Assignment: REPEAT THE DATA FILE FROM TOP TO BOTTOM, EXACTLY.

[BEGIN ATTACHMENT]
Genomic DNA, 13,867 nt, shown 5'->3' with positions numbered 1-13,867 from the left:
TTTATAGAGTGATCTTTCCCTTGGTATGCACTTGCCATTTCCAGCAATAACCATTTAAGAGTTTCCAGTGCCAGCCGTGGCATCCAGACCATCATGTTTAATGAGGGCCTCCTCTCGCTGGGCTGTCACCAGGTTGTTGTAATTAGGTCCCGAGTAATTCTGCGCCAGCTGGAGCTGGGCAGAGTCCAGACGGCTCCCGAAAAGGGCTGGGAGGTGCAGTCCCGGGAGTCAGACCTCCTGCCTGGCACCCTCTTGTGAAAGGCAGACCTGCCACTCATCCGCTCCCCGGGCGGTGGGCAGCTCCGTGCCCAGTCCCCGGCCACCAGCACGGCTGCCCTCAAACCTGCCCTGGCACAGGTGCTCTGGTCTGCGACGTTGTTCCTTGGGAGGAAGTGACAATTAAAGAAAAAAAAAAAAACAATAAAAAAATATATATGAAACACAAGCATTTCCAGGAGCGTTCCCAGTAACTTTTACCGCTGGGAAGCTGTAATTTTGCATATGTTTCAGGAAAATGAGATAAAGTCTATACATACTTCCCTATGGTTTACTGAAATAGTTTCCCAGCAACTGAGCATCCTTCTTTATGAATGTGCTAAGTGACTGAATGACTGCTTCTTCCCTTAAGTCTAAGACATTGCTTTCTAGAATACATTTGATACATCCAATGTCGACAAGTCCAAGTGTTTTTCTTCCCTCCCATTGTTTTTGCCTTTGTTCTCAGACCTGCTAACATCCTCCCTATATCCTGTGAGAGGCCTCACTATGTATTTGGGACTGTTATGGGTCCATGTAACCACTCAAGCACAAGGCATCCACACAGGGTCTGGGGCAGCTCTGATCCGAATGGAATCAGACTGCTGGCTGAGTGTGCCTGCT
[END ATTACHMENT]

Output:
Genomic DNA, 13,867 nt, shown 5'->3' with positions numbered 1-13,867 from the left:
TTTATAGAGTGATCTTTCCCTTGGTATGCACTTGCCATTTCCAGCAATAACCATTTAAGAGTTTCCAGTGCCAGCCGTGGCATCCAGACCATCATGTTTAATGAGGGCCTCCTCTCGCTGGGCTGTCACCAGGTTGTTGTAATTAGGTCCCGAGTAATTCTGCGCCAGCTGGAGCTGGGCAGAGTCCAGACGGCTCCCGAAAAGGGCTGGGAGGTGCAGTCCCGGGAGTCAGACCTCCTGCCTGGCACCCTCTTGTGAAAGGCAGACCTGCCACTCATCCGCTCCCCGGGCGGTGGGCAGCTCCGTGCCCAGTCCCCGGCCACCAGCACGGCTGCCCTCAAACCTGCCCTGGCACAGGTGCTCTGGTCTGCGACGTTGTTCCTTGGGAGGAAGTGACAATTAAAGAAAAAAAAAAAAACAATAAAAAAATATATATGAAACACAAGCATTTCCAGGAGCGTTCCCAGTAACTTTTACCGCTGGGAAGCTGTAATTTTGCATATGTTTCAGGAAAATGAGATAAAGTCTATACATACTTCCCTATGGTTTACTGAAATAGTTTCCCAGCAACTGAGCATCCTTCTTTATGAATGTGCTAAGTGACTGAATGACTGCTTCTTCCCTTAAGTCTAAGACATTGCTTTCTAGAATACATTTGATACATCCAATGTCGACAAGTCCAAGTGTTTTTCTTCCCTCCCATTGTTTTTGCCTTTGTTCTCAGACCTGCTAACATCCTCCCTATATCCTGTGAGAGGCCTCACTATGTATTTGGGACTGTTATGGGTCCATGTAACCACTCAAGCACAAGGCATCCACACAGGGTCTGGGGCAGCTCTGATCCGAATGGAATCAGACTGCTGGCTGAGTGTGCCTGCT